As we move forward we are moving from a maunfacturing based to a knowledge based economy. The substance of our products are know knowledge not material. We can no longer rely on mass production and scientific management as the sole means of reducing cost.

    In such an economy, artful making becomes more important as used in many industries such as fashion, theatre, film etc.

    In software, manufacturing is cheap, the cost of replicating bytes and transmitting them over the internet, or the cost of copying a CD. Where the real opportunity for cost reduction lies is in "new product development". If we insist on focusing solely on industrial techniques in an attempt to reduce new product development costs then we will continue to attempt to turn people in to machines and we will also stifle innovation.

    Like someone said on Kanbandev. You will need to find optimal people to fit your optimal "industrial" process :)

    Regards,

    Paul.

    ReplyDelete
  5. Hi Paul,
    Thanks for the comments. I agree with most of what you said but I'd like to discuss this one point a bit more.

    Knowledge Work / Industry
    My understanding of a knowledge industry is producing / gathering, assimilating and selling knowledge. Such a sale is inherently tied to the seller's knowledge and experience and skills.
    So in my view consulting on business strategies, which software to buy, which car to buy, which market to target for the next product are all forms of knowledge industry.
    But the process of developing software is not knowledge work.

    The argument is that replicating bits is much easier than replicating atoms and hence there is a difference in the product that comes out. There is no concept of "Mass Production" here because you can make as many copies as you want in an instant. It's more comparable to a product development process. So the software industry right now, it is much like your Rolls Royce example. Expensive, custom products (except the packaged ones of course). Firstly, this is not sustainable because even our packaged solutions and custom software put together is not able to satisfy the demands on our industry.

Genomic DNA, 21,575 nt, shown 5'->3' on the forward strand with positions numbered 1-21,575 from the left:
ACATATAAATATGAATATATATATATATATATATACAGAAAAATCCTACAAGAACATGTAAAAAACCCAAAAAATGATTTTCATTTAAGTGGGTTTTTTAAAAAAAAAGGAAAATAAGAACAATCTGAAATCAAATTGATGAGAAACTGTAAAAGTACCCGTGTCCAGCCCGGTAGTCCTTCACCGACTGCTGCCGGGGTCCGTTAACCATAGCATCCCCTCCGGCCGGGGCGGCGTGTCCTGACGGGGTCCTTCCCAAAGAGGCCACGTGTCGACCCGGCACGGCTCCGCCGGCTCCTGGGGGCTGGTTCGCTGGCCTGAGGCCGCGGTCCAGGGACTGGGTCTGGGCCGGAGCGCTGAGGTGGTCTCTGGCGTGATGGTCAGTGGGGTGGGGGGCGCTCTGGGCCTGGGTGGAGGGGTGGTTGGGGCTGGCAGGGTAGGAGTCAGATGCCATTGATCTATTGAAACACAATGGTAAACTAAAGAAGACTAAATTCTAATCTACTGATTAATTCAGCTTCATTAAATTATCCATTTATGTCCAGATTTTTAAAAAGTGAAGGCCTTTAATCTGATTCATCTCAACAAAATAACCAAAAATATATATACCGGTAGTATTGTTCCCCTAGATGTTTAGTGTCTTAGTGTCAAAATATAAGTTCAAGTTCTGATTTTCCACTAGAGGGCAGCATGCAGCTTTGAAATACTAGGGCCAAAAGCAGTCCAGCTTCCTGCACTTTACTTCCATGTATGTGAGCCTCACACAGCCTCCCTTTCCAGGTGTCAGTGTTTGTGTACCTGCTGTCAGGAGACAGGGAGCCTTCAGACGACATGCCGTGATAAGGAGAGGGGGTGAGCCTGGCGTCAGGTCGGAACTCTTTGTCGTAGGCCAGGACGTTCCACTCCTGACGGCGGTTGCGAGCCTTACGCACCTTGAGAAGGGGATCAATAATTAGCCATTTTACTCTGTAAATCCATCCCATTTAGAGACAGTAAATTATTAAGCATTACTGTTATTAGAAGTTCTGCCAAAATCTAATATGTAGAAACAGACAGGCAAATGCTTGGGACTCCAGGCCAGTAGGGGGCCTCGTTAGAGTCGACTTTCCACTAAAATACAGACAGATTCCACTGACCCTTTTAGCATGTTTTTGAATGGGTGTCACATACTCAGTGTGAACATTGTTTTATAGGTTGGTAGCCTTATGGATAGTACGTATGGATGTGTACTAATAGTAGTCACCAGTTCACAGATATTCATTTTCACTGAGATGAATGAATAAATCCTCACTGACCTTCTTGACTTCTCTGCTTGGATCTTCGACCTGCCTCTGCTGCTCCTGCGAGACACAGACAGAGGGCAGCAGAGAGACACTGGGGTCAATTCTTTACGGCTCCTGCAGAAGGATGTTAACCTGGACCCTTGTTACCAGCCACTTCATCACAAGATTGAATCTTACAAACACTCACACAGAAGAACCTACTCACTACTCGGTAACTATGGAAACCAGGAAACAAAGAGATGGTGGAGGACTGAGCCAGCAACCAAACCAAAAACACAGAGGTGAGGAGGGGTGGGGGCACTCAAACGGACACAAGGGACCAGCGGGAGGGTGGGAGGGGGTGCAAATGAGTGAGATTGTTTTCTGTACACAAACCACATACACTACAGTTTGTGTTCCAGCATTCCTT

Secondly, even if our custom software did satisfy the customer 100% I don't think we are even close to the level of sophistication in terms of process when compared to Rolls Royce delivering a custom car. All I am saying is that we will need to get to that level. Besides, do you believe that all the people involved in producing a custom car for Rolls Royce are skilled, experienced, artists? I am sure they are not. I am sure a large part of that process is made of completely mundane, repeatable activities that are probably not performed by humans... not in the least by skilled, experienced artists.

    So to get to the level of sophistication, where we can deliver the next "custom" shopping cart in a day @ $100 dollars instead of taking 6 months and charging a million, we will need to get increasingly scientific and disciplined in our approach.

    Another interesting point that comes up is the level of customization offered. Rolls Royce doesn't let you specify absolutely everything. Most of the things are "standard" and then there is room for personalization. Custom software development on the other hand allows unlimited customization. Another thing that should happen on the way is that we should find good standard solutions to be mixed and matched with custom ones. This is already happening but there are too many "standards" right now. (I am talking in terms of libraries, APIs, services to use for doing the same thing, Eg. logging) which sort of defeats the whole purpose.

    I knew I should have done this post in parts. Each of our comments is a post by itself. Thanks for playing along.

    Akshay Dhavle

    ReplyDelete
  6. I appreciate the labor you have put in developing this blog. Nice and informative.

    ReplyDelete
  7. I am glad you find it interesting Mack. Thanks a lot.

    ReplyDelete